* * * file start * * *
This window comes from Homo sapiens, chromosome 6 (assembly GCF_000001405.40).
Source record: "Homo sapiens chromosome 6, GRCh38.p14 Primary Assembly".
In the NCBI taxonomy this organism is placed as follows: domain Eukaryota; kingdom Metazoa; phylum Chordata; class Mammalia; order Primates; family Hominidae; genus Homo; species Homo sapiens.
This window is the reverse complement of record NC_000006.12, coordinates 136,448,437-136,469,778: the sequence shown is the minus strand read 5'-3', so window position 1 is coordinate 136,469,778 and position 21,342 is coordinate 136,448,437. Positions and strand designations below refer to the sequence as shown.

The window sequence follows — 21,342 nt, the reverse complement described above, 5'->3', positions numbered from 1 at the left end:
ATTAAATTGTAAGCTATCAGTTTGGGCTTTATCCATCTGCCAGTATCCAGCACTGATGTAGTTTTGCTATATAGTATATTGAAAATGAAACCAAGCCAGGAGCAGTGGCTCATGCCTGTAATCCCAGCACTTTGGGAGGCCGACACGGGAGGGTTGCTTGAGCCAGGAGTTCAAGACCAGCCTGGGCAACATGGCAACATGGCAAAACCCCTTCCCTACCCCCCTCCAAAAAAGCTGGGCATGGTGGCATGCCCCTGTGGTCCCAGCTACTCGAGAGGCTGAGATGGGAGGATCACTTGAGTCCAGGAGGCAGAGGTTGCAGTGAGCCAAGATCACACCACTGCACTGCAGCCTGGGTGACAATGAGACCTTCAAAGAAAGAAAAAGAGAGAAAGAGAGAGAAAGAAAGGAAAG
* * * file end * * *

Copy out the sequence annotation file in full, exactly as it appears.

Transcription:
This window comes from Homo sapiens, chromosome 6 (assembly GCF_000001405.40).
Source record: "Homo sapiens chromosome 6, GRCh38.p14 Primary Assembly".
In the NCBI taxonomy this organism is placed as follows: domain Eukaryota; kingdom Metazoa; phylum Chordata; class Mammalia; order Primates; family Hominidae; genus Homo; species Homo sapiens.
This window is the reverse complement of record NC_000006.12, coordinates 136,448,437-136,469,778: the sequence shown is the minus strand read 5'-3', so window position 1 is coordinate 136,469,778 and position 21,342 is coordinate 136,448,437. Positions and strand designations below refer to the sequence as shown.

The window sequence follows — 21,342 nt, the reverse complement described above, 5'->3', positions numbered from 1 at the left end:
ATTAAATTGTAAGCTATCAGTTTGGGCTTTATCCATCTGCCAGTATCCAGCACTGATGTAGTTTTGCTATATAGTATATTGAAAATGAAACCAAGCCAGGAGCAGTGGCTCATGCCTGTAATCCCAGCACTTTGGGAGGCCGACACGGGAGGGTTGCTTGAGCCAGGAGTTCAAGACCAGCCTGGGCAACATGGCAACATGGCAAAACCCCTTCCCTACCCCCCTCCAAAAAAGCTGGGCATGGTGGCATGCCCCTGTGGTCCCAGCTACTCGAGAGGCTGAGATGGGAGGATCACTTGAGTCCAGGAGGCAGAGGTTGCAGTGAGCCAAGATCACACCACTGCACTGCAGCCTGGGTGACAATGAGACCTTCAAAGAAAGAAAAAGAGAGAAAGAGAGAGAAAGAAAGGAAAG